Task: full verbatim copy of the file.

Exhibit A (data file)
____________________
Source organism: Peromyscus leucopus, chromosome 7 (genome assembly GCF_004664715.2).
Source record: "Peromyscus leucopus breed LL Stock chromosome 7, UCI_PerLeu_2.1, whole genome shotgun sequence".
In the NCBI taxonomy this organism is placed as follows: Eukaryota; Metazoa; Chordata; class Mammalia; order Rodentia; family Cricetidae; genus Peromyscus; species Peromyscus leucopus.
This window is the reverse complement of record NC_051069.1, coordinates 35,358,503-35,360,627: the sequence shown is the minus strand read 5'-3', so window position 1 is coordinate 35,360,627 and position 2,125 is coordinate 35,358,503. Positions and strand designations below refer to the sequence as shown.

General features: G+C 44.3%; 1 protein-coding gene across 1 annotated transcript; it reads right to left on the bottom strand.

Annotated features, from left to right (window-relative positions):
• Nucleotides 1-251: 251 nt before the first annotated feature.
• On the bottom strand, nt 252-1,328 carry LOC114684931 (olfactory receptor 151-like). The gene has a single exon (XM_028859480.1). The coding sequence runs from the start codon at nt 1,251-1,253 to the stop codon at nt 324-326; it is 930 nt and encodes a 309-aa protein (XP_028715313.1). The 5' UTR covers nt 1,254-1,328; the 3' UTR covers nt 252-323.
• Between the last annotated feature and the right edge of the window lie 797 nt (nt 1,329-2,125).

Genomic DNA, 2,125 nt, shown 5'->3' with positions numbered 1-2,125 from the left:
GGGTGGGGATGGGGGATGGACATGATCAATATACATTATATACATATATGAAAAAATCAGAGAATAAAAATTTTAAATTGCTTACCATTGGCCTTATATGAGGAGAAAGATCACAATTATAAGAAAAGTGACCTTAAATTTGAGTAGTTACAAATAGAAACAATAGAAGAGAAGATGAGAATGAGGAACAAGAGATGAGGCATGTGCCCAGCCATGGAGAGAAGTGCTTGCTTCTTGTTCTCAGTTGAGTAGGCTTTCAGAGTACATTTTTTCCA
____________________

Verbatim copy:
Source organism: Peromyscus leucopus, chromosome 7 (genome assembly GCF_004664715.2).
Source record: "Peromyscus leucopus breed LL Stock chromosome 7, UCI_PerLeu_2.1, whole genome shotgun sequence".
In the NCBI taxonomy this organism is placed as follows: Eukaryota; Metazoa; Chordata; class Mammalia; order Rodentia; family Cricetidae; genus Peromyscus; species Peromyscus leucopus.
This window is the reverse complement of record NC_051069.1, coordinates 35,358,503-35,360,627: the sequence shown is the minus strand read 5'-3', so window position 1 is coordinate 35,360,627 and position 2,125 is coordinate 35,358,503. Positions and strand designations below refer to the sequence as shown.

General features: G+C 44.3%; 1 protein-coding gene across 1 annotated transcript; it reads right to left on the bottom strand.

Annotated features, from left to right (window-relative positions):
• Nucleotides 1-251: 251 nt before the first annotated feature.
• On the bottom strand, nt 252-1,328 carry LOC114684931 (olfactory receptor 151-like). The gene has a single exon (XM_028859480.1). The coding sequence runs from the start codon at nt 1,251-1,253 to the stop codon at nt 324-326; it is 930 nt and encodes a 309-aa protein (XP_028715313.1). The 5' UTR covers nt 1,254-1,328; the 3' UTR covers nt 252-323.
• Between the last annotated feature and the right edge of the window lie 797 nt (nt 1,329-2,125).

Genomic DNA, 2,125 nt, shown 5'->3' with positions numbered 1-2,125 from the left:
GGGTGGGGATGGGGGATGGACATGATCAATATACATTATATACATATATGAAAAAATCAGAGAATAAAAATTTTAAATTGCTTACCATTGGCCTTATATGAGGAGAAAGATCACAATTATAAGAAAAGTGACCTTAAATTTGAGTAGTTACAAATAGAAACAATAGAAGAGAAGATGAGAATGAGGAACAAGAGATGAGGCATGTGCCCAGCCATGGAGAGAAGTGCTTGCTTCTTGTTCTCAGTTGAGTAGGCTTTCAGAGTACATTTTTTCCA